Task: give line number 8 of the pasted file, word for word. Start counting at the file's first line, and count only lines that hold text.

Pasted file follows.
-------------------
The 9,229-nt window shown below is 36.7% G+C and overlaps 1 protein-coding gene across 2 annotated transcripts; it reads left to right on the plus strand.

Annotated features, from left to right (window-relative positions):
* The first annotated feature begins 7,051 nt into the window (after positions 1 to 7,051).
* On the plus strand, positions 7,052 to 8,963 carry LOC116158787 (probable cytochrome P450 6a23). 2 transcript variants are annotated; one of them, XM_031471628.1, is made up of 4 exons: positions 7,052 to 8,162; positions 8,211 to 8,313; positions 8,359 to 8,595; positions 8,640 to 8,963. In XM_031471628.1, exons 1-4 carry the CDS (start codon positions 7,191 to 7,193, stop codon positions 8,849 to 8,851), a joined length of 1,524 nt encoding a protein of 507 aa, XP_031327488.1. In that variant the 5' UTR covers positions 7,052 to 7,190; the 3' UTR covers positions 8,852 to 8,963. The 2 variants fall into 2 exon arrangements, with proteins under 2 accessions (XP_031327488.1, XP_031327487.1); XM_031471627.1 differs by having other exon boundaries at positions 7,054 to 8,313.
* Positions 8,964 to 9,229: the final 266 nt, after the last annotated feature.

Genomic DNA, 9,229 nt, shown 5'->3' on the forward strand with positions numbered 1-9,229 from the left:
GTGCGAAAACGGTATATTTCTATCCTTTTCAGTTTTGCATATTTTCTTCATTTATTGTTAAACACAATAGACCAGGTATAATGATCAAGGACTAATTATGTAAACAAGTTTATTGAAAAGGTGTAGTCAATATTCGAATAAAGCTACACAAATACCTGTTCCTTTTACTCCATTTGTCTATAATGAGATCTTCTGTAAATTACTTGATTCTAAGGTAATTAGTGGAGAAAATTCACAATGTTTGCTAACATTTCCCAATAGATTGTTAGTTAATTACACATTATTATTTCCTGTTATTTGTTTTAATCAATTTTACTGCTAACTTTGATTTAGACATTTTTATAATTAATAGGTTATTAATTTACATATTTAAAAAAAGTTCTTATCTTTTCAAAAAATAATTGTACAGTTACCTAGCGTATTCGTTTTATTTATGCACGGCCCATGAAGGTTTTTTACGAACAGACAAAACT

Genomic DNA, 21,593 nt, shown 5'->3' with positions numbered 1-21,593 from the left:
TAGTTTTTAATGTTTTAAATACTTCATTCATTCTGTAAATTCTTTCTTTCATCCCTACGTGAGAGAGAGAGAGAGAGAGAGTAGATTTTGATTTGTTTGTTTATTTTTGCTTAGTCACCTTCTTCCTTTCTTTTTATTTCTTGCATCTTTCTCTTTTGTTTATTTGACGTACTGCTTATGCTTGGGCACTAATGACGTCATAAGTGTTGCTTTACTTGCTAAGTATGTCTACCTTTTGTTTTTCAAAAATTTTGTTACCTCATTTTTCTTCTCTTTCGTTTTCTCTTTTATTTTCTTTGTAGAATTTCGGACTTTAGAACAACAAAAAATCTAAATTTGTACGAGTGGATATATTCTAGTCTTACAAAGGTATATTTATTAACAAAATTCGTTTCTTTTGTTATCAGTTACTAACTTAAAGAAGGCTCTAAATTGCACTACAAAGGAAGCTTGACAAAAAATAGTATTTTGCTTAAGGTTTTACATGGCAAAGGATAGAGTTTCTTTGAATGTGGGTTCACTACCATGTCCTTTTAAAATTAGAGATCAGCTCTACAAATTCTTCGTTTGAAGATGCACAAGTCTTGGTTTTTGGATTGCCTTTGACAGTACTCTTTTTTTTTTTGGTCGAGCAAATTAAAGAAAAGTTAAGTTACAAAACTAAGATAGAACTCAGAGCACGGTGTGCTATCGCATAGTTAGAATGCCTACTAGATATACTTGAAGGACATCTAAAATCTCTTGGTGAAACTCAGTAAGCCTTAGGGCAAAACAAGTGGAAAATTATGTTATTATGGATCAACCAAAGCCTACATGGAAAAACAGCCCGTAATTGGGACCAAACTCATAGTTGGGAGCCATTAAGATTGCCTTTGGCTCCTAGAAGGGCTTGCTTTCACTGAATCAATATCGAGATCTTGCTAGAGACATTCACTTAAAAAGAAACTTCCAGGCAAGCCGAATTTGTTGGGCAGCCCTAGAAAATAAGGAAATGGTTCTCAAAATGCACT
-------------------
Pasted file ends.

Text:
Genomic DNA, 21,593 nt, shown 5'->3' with positions numbered 1-21,593 from the left: